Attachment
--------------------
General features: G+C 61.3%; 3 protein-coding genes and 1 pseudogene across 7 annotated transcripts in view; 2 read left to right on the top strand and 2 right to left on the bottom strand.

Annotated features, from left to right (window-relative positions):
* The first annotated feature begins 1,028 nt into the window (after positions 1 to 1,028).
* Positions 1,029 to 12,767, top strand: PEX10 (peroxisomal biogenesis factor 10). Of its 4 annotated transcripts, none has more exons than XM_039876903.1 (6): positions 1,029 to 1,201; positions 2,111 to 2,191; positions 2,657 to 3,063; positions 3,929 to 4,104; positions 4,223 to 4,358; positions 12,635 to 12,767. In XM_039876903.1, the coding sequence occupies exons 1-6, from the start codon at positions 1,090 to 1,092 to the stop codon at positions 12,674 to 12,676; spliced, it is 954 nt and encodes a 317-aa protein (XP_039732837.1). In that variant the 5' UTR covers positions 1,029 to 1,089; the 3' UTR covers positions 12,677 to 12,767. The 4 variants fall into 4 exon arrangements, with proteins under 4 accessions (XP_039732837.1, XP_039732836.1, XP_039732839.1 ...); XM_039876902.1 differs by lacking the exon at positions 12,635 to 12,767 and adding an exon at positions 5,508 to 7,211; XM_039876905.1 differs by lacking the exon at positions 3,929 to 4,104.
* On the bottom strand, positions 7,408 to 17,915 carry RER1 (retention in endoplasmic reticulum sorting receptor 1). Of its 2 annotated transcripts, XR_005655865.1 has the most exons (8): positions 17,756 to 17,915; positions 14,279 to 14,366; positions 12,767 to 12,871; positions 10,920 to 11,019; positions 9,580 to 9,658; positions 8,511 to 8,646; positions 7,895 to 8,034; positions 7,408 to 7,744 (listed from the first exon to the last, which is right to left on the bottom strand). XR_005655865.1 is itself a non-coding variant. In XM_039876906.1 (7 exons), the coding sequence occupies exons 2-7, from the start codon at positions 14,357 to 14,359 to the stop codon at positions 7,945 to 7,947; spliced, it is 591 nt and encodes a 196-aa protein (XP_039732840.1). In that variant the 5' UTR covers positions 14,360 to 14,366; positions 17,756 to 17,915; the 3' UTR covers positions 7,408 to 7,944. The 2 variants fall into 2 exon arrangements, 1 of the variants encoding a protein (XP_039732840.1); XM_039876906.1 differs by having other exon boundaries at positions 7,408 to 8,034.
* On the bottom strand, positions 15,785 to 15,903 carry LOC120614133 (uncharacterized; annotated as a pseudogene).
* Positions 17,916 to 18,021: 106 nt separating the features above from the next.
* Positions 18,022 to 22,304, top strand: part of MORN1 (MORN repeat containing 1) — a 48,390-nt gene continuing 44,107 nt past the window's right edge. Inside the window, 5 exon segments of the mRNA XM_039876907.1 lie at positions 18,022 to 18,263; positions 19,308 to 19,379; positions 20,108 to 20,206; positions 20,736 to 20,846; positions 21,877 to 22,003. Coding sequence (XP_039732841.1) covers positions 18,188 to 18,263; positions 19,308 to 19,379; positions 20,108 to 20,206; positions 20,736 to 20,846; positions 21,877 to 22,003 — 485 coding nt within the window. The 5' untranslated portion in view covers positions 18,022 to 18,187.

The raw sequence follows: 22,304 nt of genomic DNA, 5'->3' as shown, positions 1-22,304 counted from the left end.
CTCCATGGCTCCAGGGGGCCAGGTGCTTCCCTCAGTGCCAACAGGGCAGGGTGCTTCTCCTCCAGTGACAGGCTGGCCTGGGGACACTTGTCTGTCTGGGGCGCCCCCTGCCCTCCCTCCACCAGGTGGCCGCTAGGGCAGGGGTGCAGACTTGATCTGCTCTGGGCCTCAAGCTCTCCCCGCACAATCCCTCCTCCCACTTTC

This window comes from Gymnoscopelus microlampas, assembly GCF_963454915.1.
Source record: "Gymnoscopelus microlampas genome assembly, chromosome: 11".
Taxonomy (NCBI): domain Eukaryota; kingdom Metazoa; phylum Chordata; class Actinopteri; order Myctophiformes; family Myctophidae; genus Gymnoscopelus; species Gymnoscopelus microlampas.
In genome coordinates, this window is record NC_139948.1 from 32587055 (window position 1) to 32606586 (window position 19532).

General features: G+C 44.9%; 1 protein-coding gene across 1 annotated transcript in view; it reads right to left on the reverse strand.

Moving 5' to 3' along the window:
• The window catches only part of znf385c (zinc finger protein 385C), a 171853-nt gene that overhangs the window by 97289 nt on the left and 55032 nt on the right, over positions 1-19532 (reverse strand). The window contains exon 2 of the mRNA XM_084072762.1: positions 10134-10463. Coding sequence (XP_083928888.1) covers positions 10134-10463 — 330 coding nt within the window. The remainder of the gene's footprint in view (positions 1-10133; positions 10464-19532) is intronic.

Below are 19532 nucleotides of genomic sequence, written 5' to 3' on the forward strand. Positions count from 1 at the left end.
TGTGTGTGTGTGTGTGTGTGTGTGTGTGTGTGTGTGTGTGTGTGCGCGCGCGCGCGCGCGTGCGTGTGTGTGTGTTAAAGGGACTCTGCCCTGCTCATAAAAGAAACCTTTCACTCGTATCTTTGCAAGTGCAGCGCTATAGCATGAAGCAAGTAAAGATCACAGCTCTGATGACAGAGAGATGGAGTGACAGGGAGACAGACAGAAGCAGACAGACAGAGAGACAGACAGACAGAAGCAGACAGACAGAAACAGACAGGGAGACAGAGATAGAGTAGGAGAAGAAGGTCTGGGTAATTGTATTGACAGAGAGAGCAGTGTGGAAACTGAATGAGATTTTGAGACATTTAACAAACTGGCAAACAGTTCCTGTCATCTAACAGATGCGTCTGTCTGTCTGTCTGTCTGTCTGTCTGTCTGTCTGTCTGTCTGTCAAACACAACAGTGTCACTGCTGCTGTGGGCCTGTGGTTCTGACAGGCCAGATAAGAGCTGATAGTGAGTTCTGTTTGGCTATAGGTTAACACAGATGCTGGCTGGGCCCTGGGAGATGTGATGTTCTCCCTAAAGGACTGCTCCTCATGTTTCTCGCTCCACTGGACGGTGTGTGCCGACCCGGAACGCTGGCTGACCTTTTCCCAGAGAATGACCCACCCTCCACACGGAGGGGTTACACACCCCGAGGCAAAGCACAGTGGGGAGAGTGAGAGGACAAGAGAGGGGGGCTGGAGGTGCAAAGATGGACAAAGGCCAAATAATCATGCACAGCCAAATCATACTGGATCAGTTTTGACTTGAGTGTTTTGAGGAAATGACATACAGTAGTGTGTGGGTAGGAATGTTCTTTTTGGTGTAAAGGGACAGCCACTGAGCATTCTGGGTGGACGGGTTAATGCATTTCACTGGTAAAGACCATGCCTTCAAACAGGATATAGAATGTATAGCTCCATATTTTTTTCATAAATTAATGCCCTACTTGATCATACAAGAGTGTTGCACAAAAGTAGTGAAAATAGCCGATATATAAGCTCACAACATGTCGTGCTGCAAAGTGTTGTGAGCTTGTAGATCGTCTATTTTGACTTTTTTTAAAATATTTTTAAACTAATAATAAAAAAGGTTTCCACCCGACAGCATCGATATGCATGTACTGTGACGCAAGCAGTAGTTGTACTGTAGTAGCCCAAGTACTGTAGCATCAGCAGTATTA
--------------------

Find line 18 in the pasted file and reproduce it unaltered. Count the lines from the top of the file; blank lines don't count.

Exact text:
Below are 19532 nucleotides of genomic sequence, written 5' to 3' on the forward strand. Positions count from 1 at the left end.